ICI Polyurethanes' aim of taking MDI-based products into the last real bastion of TDI - flexible slabstock foam for furniture and bedding - has received a significant boost with the news that Sweden's Ikea furniture chain will be using ICI's Waterlily foam in a range of products from the start of next year.
Since its launch some two years ago, Waterlily water-blown MDI foam has attracted significant attention because of its environment friendly claims, and there are now six foam producers in Europe manufacturing the product under licence from ICI. These are currently located in Italy, Germany, France, the Netherlands and the Nordic countries. By next year ICI hopes to have added further foamers in Spain and Austria.
Ed Cassidy, international research and technology team leader for ICI Polyurethanes, based at Everslaan in Belgium, explains that over 40 furniture makers, notably in Italy, have products coming to the market in retail stores, and that ICI is working closely with these firms to create a brand awareness among consumers of the Waterlily name.
Adding Ikea - one of Europe's top furniture makers and retailers - to the ranks of Waterlily users will, he hopes, add a further seal of approval to the product in the customers' eyes. ICI started earlier this year to promote the Waterlily concept to both retailers and the consumers, stressing the comfort and 'green' credentials of the foam, which does not use a chemical blowing agent, contains no halogen- or phosphorus-containing ingredients, and can be recycled chemically.
Currently, 25 grades of Waterlily are being produced, with densities ranging from 30-80 kg/m3, at the higher end of conventional TDI slabstock foam range. ICI produces the three-component systems at its Rozenburg site, in the Netherlands, which is home to a commercial size slabstock line used for development work and customer trials.
To date ICI has chosen to market Waterlily solely in Europe, because of the issue of foam density and the fact that foams used in the US and Far East are generally of a lower density that Waterlily cannot, as yet, achieve. It can, however, replace TDI high resilience foams, which hold a 10-15% share of the European slabstock market.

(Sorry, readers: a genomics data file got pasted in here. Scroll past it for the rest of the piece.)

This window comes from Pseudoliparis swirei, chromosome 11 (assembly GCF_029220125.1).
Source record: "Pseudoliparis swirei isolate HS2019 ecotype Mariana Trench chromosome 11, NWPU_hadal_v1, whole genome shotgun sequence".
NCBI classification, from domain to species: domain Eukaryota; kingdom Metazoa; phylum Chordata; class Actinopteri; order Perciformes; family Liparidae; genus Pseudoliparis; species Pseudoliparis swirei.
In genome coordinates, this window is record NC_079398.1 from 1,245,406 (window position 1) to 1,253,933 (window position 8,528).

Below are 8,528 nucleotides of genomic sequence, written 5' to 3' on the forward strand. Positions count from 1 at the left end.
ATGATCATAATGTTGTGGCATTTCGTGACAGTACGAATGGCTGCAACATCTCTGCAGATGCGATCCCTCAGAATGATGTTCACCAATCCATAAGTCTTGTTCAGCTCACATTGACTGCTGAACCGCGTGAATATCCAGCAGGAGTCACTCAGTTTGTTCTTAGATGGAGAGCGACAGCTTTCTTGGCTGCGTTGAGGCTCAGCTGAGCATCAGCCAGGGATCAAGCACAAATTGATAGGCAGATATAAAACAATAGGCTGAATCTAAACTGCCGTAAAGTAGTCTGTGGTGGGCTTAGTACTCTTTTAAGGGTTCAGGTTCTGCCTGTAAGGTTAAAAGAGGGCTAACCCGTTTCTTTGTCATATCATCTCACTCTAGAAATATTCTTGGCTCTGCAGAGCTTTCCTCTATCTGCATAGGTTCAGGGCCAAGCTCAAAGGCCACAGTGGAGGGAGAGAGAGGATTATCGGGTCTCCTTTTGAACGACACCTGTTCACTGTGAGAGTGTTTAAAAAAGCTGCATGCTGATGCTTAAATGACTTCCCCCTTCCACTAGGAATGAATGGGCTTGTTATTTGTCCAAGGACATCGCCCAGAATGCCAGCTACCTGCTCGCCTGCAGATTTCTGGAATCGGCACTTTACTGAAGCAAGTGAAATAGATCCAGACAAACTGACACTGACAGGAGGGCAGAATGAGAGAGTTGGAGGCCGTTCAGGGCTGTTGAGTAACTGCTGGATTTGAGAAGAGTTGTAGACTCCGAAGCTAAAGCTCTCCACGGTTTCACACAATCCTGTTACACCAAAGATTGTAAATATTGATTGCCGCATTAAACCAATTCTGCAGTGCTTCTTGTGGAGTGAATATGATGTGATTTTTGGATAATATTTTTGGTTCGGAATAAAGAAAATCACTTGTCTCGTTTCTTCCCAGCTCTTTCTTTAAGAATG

The key to the Waterlily system is the control ICI keeps over the formulation of the two main components: a full prepolymer which contains polyether polyols reacted with MDI, and a high functionality polymeric MDI. When mixed with water, the foam is blown by the CO2 and steam produced, but as Cassidy stresses, there is no PU reaction at the foaming stage - as this takes place under controlled conditions at ICI during the preparation of the pre-polymer.
One result is a much lower exotherm and a fast and much more easily controlled reaction with no chance of scorch or fire. This removes the need to use antioxidants in the formulation, and eliminates the curing period required for TDI foams after blowing. Another is the elimination of the need to use a PU catalyst, removing a source of heavy metals in the finished product.
The density and hardness properties of the foam are controlled by varying the ratios of prepolymer to isocyanate and prepolymer to water in the foam formulation. Waterlily, explains Cassidy, can be produced on existing slabstock lines and gives converters the possibility either of replacing TDI HR foams or of introducing new products to their lineup. For a new line investment, says Cassidy, Waterlily would prove very cost effective, as it requires less curing and storage space.
The one country that has not taken up the Waterlily challenge is the UK, where leading foamers have been approached but as yet to no avail. The issue here is the UK's stringent flammability regulations which require combustion modified foams to be used. However, trials at Rozenburg with Waterlily and additions of melamine have proved successful in terms of flammability performance, although the foams are of a higher density than the market requires. There could be a niche to replace latex foams, though, believes Cassidy.